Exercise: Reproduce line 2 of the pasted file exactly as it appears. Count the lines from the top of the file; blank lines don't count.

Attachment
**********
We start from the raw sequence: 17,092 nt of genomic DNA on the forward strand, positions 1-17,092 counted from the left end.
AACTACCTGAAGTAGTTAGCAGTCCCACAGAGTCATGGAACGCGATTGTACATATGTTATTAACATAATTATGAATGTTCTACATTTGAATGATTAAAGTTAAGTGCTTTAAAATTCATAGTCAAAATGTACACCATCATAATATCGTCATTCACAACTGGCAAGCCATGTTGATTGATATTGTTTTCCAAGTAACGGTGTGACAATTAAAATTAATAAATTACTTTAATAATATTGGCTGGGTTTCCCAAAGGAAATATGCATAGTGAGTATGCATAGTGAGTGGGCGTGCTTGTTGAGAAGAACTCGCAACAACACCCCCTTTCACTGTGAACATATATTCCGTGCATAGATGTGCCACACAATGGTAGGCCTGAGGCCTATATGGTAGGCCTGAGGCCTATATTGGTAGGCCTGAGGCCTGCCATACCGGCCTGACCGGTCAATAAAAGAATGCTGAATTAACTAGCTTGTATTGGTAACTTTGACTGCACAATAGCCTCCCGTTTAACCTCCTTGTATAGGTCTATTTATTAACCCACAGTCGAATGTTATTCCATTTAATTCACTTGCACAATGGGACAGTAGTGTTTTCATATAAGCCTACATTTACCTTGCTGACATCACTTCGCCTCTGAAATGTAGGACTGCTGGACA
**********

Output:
AACTACCTGAAGTAGTTAGCAGTCCCACAGAGTCATGGAACGCGATTGTACATATGTTATTAACATAATTATGAATGTTCTACATTTGAATGATTAAAGTTAAGTGCTTTAAAATTCATAGTCAAAATGTACACCATCATAATATCGTCATTCACAACTGGCAAGCCATGTTGATTGATATTGTTTTCCAAGTAACGGTGTGACAATTAAAATTAATAAATTACTTTAATAATATTGGCTGGGTTTCCCAAAGGAAATATGCATAGTGAGTATGCATAGTGAGTGGGCGTGCTTGTTGAGAAGAACTCGCAACAACACCCCCTTTCACTGTGAACATATATTCCGTGCATAGATGTGCCACACAATGGTAGGCCTGAGGCCTATATGGTAGGCCTGAGGCCTATATTGGTAGGCCTGAGGCCTGCCATACCGGCCTGACCGGTCAATAAAAGAATGCTGAATTAACTAGCTTGTATTGGTAACTTTGACTGCACAATAGCCTCCCGTTTAACCTCCTTGTATAGGTCTATTTATTAACCCACAGTCGAATGTTATTCCATTTAATTCACTTGCACAATGGGACAGTAGTGTTTTCATATAAGCCTACATTTACCTTGCTGACATCACTTCGCCTCTGAAATGTAGGACTGCTGGACA